A tall story

The guide book said ‘a one-hour jaunt’, yet Sir Edmund’s advice would have been not to go at all

‘Are you South African?” an immensely tall woman inquired from high above us as she checked us in. We all agreed that we were.

“Then why do you speak English?” she asked. We tried to explain that it is quite popular in South Africa.

She seemed unsure.

“Why are you so tall? Are you maybe standing on a box?” I asked her in return. “You must be a Herero.”

She told me she wasn’t. She was an Ovambo. Touche.

We ordered, in Afrikaans, a South African wine called Tall Horse, in recognition of the extreme altitude at which the receptionist’s handsome Ovambo head was situated. And because it was the only wine on the wine list.

Namibia is not yet renowned for its wine – although it has two vineyards – or its tall horses, though there are many in Etosha. Tall horses, we surmised, a glass or two later, would be the only animals easily able to look inside the grassy, multi-chambered weavers’ nests that we’d seen hanging bulkily on every sizable tree and telegraph pole. They’re friendly little fellows – and inquisitive too. The weavers; not the tall horses.

But Namibia is also blessed with some far more fearsome fauna.

Rising at dawn the next morning from my tent on its banks, I valiantly forded the deep sand in the dry riverbed that is occasionally the Fish River, and set about climbing a cumbersome rocky outcrop on the far bank. The challenge was described in the guide book as a “quick one-hour jaunt affording magnificent views of the world’s second-largest canyon”. The cumber wasn’t mentioned at all.

Three hours later, my shorts ripped to shreds by the assault of giant boulders, ankles ablaze from staggering around on the loose scree, I found myself stuck on a rock face, held aloft by one foot in a narrow fissure and one hand on a slippery jut of rock. No way up. No way down.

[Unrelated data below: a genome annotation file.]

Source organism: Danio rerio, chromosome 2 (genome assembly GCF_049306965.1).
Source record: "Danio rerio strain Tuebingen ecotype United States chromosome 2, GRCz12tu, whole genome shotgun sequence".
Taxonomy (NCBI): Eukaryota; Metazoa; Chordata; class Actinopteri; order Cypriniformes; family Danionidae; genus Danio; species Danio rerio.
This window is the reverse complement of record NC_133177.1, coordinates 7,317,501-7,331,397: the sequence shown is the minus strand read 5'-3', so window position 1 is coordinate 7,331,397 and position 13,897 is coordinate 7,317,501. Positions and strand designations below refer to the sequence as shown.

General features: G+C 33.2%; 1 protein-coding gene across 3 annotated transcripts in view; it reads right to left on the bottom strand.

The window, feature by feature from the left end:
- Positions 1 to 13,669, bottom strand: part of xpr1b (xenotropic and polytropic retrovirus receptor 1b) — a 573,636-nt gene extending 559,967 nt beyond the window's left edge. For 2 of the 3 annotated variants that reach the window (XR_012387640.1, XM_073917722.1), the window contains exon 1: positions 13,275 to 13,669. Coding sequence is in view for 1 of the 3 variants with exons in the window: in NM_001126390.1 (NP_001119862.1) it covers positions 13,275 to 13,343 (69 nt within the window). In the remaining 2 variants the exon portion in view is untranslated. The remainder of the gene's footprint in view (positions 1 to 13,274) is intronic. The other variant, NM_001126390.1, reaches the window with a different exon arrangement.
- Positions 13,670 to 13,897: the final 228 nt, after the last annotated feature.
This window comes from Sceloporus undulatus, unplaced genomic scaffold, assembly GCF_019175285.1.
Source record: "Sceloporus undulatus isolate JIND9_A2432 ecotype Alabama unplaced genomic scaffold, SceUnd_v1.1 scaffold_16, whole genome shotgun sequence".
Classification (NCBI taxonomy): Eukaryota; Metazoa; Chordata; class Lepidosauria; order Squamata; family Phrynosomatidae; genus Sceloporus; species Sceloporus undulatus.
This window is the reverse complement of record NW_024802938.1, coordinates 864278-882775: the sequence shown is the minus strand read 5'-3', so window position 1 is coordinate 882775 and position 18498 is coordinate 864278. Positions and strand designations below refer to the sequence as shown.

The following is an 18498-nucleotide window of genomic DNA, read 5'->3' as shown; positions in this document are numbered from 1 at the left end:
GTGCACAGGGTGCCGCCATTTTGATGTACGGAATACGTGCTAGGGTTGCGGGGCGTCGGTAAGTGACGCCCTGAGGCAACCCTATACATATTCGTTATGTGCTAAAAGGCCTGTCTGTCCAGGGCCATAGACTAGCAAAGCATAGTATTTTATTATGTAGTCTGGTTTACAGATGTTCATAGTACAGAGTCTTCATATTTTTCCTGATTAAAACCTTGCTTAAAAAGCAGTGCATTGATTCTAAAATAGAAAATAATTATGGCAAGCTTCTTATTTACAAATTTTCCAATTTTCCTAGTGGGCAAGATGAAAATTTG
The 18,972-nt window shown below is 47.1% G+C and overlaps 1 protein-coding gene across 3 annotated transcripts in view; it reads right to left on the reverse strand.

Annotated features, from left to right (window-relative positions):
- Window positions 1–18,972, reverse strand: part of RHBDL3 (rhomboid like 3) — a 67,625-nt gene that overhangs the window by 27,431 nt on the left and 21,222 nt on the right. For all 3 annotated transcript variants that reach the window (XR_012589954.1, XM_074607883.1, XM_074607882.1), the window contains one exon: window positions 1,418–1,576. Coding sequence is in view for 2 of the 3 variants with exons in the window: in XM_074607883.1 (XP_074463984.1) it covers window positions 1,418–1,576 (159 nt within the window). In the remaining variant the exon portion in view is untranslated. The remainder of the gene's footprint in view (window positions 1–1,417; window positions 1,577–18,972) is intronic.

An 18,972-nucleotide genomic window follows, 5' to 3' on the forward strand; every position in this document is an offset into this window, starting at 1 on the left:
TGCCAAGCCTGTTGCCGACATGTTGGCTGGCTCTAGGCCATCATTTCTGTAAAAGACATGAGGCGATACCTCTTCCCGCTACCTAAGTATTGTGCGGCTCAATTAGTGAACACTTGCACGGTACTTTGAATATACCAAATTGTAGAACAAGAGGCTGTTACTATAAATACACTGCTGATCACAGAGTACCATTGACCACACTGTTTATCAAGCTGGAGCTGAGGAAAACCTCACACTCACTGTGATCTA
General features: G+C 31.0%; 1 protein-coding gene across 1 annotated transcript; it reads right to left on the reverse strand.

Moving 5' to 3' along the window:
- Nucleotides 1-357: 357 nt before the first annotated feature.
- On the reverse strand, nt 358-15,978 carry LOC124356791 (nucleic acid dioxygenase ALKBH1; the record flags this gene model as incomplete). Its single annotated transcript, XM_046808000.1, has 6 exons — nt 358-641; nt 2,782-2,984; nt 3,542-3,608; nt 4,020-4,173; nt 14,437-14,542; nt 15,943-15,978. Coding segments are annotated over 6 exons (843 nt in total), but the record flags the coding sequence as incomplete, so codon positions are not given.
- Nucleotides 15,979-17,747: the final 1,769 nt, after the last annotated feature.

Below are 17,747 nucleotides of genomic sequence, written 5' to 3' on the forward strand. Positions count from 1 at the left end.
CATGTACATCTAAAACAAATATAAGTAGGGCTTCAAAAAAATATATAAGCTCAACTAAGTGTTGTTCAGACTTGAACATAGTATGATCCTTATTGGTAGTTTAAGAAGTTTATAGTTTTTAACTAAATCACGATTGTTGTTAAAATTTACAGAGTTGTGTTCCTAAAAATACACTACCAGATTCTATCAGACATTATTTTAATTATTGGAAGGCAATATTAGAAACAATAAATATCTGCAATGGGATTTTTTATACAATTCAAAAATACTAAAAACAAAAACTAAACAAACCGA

The only certainties were the now-searing desert heat and a strong conviction that, had Sir Edmund Hillary or Tenzing Norgay been able to offer advice, it would have been that I shouldn’t have been there in the first place and certainly not without lanyards, slings, carabiners and all manner of sophisticated mountaineering equipment. And a helmet with a headlamp lest it became dark before I reached the base again. And non-shredding underpants.

I tried to pull myself up onto a shelf above me. As my head levelled with the ledge, a puff adder’s tongue flicked in and out of its mouth a short strike’s length away. I am not sure which of us was the more alarmed.

There was a way down after all, and I found it very promptly, abandoning any thoughts I might have had of summiting. I hurtled back down to the valley, wondering en route why I should have been destined to approach from below the only canyon creature over which I might have towered.

To my relief that evening, as we braaied back at Ai-Ais, a spitting cobra passed below me in pursuit of the fast-scattering elephant shrews in the camp. At last I was taller than something.

But I realised then that I felt much safer among birds and Ovambo women, although it meant being looked down upon. One of the latter would, after all, probably be bearing a bottle of Tall Horse to steady my hand’s snaky shakes, even if she might stand at about 20 hands herself.

Everything in Namibia is bigger and closer. And very sociable.

But don’t believe everything you read about mountains in your guidebook, even if it is in English.

And choose your underwear carefully when climbing.